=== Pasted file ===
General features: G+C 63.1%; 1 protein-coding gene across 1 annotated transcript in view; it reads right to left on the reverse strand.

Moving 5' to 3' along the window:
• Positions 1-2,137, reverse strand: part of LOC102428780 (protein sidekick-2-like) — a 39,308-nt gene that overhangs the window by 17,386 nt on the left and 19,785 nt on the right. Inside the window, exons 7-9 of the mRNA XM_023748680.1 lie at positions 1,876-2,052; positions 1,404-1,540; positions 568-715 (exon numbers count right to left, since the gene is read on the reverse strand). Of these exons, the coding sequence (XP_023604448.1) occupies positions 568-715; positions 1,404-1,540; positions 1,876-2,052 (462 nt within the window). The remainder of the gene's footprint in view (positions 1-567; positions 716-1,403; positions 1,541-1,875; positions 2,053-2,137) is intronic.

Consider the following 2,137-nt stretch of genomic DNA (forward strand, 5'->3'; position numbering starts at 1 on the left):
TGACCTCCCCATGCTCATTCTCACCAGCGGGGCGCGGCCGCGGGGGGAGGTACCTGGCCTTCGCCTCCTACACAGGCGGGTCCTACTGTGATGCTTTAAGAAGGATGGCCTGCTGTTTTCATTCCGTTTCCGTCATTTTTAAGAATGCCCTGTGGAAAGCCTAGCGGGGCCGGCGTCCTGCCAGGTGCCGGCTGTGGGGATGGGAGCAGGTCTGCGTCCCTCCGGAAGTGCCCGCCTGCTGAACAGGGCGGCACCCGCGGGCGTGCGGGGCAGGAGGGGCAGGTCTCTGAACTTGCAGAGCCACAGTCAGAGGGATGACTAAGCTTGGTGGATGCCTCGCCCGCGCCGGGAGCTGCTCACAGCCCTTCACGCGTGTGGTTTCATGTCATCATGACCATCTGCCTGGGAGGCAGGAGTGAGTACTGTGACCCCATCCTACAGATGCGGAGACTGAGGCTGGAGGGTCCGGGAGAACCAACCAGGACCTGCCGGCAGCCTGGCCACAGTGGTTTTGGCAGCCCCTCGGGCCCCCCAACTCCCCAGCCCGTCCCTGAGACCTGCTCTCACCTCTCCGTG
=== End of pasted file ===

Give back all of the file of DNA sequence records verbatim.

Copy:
General features: G+C 63.1%; 1 protein-coding gene across 1 annotated transcript in view; it reads right to left on the reverse strand.

Moving 5' to 3' along the window:
• Positions 1-2,137, reverse strand: part of LOC102428780 (protein sidekick-2-like) — a 39,308-nt gene that overhangs the window by 17,386 nt on the left and 19,785 nt on the right. Inside the window, exons 7-9 of the mRNA XM_023748680.1 lie at positions 1,876-2,052; positions 1,404-1,540; positions 568-715 (exon numbers count right to left, since the gene is read on the reverse strand). Of these exons, the coding sequence (XP_023604448.1) occupies positions 568-715; positions 1,404-1,540; positions 1,876-2,052 (462 nt within the window). The remainder of the gene's footprint in view (positions 1-567; positions 716-1,403; positions 1,541-1,875; positions 2,053-2,137) is intronic.

Consider the following 2,137-nt stretch of genomic DNA (forward strand, 5'->3'; position numbering starts at 1 on the left):
TGACCTCCCCATGCTCATTCTCACCAGCGGGGCGCGGCCGCGGGGGGAGGTACCTGGCCTTCGCCTCCTACACAGGCGGGTCCTACTGTGATGCTTTAAGAAGGATGGCCTGCTGTTTTCATTCCGTTTCCGTCATTTTTAAGAATGCCCTGTGGAAAGCCTAGCGGGGCCGGCGTCCTGCCAGGTGCCGGCTGTGGGGATGGGAGCAGGTCTGCGTCCCTCCGGAAGTGCCCGCCTGCTGAACAGGGCGGCACCCGCGGGCGTGCGGGGCAGGAGGGGCAGGTCTCTGAACTTGCAGAGCCACAGTCAGAGGGATGACTAAGCTTGGTGGATGCCTCGCCCGCGCCGGGAGCTGCTCACAGCCCTTCACGCGTGTGGTTTCATGTCATCATGACCATCTGCCTGGGAGGCAGGAGTGAGTACTGTGACCCCATCCTACAGATGCGGAGACTGAGGCTGGAGGGTCCGGGAGAACCAACCAGGACCTGCCGGCAGCCTGGCCACAGTGGTTTTGGCAGCCCCTCGGGCCCCCCAACTCCCCAGCCCGTCCCTGAGACCTGCTCTCACCTCTCCGTG